Swimming in the ocean is one of the main reasons so many people come to Hawaii every year. However, if you’re not aware of the dangers of swimming in the ocean vs. a pool, you can put yourself (and others) in danger. Take a look at our top tips for ocean safety and remember, when in doubt, don’t go out!
- Do Not Swim Alone – No matter how good of a swimmer you are, it’s always safer to swim in groups.
- Know Your Limits – If you know you’re not a strong swimmer, avoid getting in the water when wind, currents, rip tides and waves are high. Watch other swimmers enter and exit the water for at least a few minutes to know what to expect. Set your expectations realistically on how well you can swim without the aid of floatation devices and never go out farther than you can swim.
- Ask a Lifeguard – Choose beaches that have lifeguard stations, and don’t be afraid to approach them to ask about conditions. Hazard warning signs are posted for dangerous shore breaks, strong currents, high surf, shark sightings, sudden drop-offs, waves breaking on ledges, jellyfish, man-o-war, sharp coral and slippery rocks.
- Be Cautious – Rip tides can drag even the strongest swimmers out into deep water. Rip currents are usually recognized by a sandy discoloration and smooth water between breaking waves. Since rip tides are in proportion to the frequency and size of the waves, the larger the waves, the stronger the rip currents will be. If you find yourself caught in a rip tide, do not swim against the current, but rather parallel to the shore, slowly working your way back at an angle. Do not panic and do not be afraid to signal for help.
- Be Aware – Just because the water looks calm doesn’t always mean it is. Waves come in sets, so be aware of the tidal cycles and possible marine life around you when entering the water. Avoid swimming at night, wearing shiny jewelry and do not swim in areas that are being fished.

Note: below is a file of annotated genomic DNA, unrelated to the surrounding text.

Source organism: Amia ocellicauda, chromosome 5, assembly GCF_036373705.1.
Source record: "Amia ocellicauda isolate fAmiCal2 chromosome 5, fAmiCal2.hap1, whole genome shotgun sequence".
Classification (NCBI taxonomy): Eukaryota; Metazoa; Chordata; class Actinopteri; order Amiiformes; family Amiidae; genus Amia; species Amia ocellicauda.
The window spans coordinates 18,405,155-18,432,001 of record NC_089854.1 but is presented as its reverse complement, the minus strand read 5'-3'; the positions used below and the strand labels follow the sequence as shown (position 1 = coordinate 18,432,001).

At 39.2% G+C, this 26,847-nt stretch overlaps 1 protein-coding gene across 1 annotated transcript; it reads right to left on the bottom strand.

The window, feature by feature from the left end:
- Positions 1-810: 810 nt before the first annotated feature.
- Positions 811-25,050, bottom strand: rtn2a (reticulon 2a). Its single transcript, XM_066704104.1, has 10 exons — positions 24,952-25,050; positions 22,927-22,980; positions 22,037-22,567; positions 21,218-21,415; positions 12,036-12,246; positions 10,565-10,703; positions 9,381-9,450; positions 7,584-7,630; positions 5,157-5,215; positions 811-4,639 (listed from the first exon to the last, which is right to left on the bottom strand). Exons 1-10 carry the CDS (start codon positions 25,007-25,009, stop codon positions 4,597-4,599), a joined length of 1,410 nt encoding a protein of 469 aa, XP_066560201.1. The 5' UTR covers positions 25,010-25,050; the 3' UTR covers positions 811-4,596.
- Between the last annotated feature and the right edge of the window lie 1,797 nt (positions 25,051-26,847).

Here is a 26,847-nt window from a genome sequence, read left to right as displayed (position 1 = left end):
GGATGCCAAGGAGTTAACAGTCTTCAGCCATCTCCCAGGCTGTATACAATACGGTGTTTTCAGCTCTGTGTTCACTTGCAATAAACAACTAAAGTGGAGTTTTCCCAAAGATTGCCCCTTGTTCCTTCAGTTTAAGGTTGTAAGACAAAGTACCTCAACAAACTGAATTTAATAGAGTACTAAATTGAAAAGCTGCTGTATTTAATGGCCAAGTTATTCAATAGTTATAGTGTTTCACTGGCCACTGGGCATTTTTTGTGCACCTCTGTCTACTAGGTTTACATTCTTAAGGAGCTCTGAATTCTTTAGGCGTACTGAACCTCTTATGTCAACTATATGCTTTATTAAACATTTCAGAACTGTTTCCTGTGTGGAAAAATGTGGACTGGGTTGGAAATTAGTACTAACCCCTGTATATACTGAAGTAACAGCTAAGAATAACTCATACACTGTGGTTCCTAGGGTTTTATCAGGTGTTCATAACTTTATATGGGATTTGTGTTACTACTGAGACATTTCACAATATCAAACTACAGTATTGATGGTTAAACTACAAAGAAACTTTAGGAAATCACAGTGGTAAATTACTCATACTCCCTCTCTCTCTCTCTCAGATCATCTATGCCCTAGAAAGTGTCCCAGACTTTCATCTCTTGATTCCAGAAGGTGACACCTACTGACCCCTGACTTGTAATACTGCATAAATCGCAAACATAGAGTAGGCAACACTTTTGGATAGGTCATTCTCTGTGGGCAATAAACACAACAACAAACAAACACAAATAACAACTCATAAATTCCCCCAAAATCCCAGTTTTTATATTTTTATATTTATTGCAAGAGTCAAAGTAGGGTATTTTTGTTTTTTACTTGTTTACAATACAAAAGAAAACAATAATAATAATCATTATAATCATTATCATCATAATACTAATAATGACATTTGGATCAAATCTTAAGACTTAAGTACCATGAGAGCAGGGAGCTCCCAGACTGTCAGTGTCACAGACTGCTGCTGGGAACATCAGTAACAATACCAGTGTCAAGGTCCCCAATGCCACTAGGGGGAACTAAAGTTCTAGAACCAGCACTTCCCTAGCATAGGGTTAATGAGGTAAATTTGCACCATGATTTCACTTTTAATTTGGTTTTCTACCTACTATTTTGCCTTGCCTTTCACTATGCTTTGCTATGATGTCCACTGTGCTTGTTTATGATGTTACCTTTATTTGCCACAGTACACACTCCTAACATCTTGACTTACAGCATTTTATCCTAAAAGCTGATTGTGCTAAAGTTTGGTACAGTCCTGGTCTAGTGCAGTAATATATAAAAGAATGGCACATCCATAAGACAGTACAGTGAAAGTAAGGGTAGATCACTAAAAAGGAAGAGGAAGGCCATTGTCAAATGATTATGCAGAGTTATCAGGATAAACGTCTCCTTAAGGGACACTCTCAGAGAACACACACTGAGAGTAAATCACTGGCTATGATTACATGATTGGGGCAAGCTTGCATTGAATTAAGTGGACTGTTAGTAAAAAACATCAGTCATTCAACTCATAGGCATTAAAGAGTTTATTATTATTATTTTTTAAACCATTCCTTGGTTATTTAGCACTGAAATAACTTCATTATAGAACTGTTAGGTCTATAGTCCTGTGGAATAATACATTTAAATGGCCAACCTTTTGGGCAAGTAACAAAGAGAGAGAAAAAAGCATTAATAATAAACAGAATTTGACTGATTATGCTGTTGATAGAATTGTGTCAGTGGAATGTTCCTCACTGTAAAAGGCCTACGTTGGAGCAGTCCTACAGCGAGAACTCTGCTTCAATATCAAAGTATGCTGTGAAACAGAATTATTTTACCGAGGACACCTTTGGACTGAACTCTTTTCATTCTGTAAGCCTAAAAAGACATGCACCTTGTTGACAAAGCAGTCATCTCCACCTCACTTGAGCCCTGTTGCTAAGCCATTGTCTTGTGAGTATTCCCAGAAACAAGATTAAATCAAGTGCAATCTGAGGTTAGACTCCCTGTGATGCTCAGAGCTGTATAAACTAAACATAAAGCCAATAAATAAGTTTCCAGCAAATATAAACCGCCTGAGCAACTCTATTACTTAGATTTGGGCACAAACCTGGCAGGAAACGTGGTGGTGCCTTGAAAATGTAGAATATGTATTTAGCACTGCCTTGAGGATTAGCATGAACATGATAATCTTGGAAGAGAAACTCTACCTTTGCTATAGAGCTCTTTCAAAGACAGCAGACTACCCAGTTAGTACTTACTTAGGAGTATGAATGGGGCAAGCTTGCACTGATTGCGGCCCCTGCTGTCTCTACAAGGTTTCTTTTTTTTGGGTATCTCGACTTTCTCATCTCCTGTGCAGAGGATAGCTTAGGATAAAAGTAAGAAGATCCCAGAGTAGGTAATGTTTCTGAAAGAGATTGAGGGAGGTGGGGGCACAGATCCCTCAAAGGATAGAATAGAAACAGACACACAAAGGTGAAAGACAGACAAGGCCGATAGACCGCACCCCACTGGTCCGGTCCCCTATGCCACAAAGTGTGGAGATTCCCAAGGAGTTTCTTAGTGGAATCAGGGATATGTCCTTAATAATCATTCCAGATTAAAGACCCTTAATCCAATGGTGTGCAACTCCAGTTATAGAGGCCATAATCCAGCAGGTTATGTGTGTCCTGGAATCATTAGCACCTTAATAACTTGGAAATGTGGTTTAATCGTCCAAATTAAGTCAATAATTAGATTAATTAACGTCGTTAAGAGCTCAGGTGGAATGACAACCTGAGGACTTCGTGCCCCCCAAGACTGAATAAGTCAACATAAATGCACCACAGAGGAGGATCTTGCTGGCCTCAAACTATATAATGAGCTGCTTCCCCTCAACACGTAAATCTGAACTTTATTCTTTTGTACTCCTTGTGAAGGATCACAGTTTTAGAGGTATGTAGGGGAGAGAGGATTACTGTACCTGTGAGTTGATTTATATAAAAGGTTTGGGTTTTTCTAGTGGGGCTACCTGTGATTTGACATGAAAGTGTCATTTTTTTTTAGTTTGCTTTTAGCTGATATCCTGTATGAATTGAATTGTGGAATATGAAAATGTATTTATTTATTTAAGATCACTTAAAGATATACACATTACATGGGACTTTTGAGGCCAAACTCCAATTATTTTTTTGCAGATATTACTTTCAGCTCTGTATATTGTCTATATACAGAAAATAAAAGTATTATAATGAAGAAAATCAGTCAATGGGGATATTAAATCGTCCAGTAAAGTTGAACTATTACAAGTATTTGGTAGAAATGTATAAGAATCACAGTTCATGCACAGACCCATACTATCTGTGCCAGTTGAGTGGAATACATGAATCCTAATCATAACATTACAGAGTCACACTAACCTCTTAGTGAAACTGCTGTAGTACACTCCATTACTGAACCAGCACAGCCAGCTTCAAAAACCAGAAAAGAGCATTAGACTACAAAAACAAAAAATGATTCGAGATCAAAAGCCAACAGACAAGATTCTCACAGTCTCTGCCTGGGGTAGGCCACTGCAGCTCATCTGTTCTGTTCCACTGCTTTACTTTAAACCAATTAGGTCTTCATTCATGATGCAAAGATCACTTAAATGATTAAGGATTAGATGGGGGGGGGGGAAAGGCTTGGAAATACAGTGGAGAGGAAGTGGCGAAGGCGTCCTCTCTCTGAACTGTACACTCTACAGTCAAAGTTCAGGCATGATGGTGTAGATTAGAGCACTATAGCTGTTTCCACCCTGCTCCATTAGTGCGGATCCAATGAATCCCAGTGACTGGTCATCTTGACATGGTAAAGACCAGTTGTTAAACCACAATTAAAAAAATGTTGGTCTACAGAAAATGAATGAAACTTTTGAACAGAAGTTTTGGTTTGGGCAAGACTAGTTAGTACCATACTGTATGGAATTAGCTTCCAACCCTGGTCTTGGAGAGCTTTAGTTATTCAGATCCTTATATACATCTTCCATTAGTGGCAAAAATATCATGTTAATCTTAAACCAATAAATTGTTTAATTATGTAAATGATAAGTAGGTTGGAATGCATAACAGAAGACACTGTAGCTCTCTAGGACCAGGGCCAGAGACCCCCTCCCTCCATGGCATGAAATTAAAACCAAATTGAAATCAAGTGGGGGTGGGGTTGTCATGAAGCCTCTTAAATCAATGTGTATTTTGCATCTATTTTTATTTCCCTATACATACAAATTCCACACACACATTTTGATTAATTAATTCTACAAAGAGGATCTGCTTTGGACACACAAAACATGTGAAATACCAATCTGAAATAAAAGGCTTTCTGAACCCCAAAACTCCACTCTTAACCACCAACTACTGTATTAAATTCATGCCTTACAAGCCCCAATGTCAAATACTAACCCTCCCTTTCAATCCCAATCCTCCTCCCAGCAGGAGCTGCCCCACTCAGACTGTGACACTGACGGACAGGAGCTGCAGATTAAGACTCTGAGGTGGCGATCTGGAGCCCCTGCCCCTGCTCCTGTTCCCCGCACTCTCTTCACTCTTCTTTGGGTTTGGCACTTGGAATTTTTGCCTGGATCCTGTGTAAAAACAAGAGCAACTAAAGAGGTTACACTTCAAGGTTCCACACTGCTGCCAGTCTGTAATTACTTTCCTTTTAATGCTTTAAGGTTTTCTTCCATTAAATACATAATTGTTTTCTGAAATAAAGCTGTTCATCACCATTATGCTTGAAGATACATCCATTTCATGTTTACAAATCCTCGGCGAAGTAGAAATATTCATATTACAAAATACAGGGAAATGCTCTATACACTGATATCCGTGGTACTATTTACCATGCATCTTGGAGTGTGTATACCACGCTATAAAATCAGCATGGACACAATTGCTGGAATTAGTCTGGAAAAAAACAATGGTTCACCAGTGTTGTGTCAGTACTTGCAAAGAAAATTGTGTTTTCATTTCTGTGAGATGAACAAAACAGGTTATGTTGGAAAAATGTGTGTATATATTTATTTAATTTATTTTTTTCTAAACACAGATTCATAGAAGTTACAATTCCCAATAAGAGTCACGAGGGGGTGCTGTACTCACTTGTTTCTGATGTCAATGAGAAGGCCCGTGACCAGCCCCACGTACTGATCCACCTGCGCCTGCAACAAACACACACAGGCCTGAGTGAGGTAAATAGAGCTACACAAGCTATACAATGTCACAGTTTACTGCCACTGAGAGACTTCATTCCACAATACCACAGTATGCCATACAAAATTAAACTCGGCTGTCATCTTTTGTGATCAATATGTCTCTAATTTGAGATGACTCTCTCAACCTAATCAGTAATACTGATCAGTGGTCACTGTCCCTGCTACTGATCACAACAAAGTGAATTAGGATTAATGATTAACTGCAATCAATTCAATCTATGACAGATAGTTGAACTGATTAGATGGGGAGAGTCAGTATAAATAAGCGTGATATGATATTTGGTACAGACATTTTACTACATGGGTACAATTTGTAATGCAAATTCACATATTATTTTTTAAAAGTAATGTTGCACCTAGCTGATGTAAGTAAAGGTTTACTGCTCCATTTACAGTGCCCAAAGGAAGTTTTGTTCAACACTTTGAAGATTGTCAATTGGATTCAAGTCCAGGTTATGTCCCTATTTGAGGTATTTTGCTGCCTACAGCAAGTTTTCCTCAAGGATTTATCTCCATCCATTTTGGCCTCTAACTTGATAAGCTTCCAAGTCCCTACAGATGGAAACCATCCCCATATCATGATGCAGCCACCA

- Have a Plan – Always have an entry and an exit plan from the water. Remember where you got in and try to follow a similar path. If a large wave is approaching and you don’t have time to get out of the way, try to dive beneath it or keep your body as low as possible until it passes over you. Waves breaking close to shore have caused thousands of neck and back injuries, so make sure to always keep an eye on what’s coming and have a plan on how to handle it. If you plan on surfing, make sure you watch other surfers and don’t overestimate your abilities in big waves.
- Follow the Basics – Wear sunscreen, bring appropriate footwear when visiting beaches with wet rocks and slopes, and avoid alcohol and drugs when swimming in the ocean. Never leave children unattended.
Before heading out, check the interactive beach guide for updated conditions at some of the most popular Maui beaches. Maui County even has a list of common hazards broken down by beaches on different areas of the island.
Maui beaches with lifeguards include:
- Kamaole I, II and III
- Hanakao’o Beach Park (aka Canoe Beach)
- Kanaha Beach Park
- Baldwin Beach Park
- Ho’okipa Beach Park
- Makena Beach (aka Big Beach)
Be aware, take the steps necessary to ensure your safety and enjoy your time in the water!